• "Thanks to a new processor [the infotainment system is] incredibly fast, making scrolling through menus or finding a satellite radio station about as quick as you'd expect on an iPad or similar tablet. The menu layouts and graphics are all very pleasing and easy to figure out. With this, Jaguar joins Fiat Chrysler and Volvo as having probably the best systems currently on the market." -- Jalopnik


The XE has a large trunk for the class, with 15.9 cubic feet of cargo room. That's quite a bit more than the BMW 3 Series and Audi A4 offer with their trunks. However, the XE's trunk has a narrow shape and a small opening, so it's not very easy to load and you can't stow wide objects. A power trunk lid is available. The base trim has a fixed rear seatback, but higher trims have a 40/20/40 split-folding rear seat.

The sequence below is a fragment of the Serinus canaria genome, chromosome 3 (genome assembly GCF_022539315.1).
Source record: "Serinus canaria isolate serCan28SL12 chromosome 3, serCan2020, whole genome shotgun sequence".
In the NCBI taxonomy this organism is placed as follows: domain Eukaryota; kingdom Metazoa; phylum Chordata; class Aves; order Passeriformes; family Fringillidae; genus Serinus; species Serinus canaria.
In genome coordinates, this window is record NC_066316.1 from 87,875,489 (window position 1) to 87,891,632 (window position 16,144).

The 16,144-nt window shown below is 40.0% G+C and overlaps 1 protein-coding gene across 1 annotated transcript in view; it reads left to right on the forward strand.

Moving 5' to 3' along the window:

• "And although the 15.9-cubic-foot trunk would seem to be among the segment-best on paper, in practice it's a bit narrow and those of competitors are likely more useful." -- Edmunds
  • "Although the XE's claimed cargo volume, at 15.9 cubic feet, bests the Audi A4, BMW 3 Series, and Mercedes-Benz C-Class, a narrow opening will make it hard to stow." -- Motor Trend
  • "The XE's trunk is surprisingly narrow, and as such can't accommodate more than two carry-on suitcases side-to-side, making smart packing difficult for more than one or two people. You'll fare better than with most competitors, but hauling hero this Jaguar is not." -- New York Daily News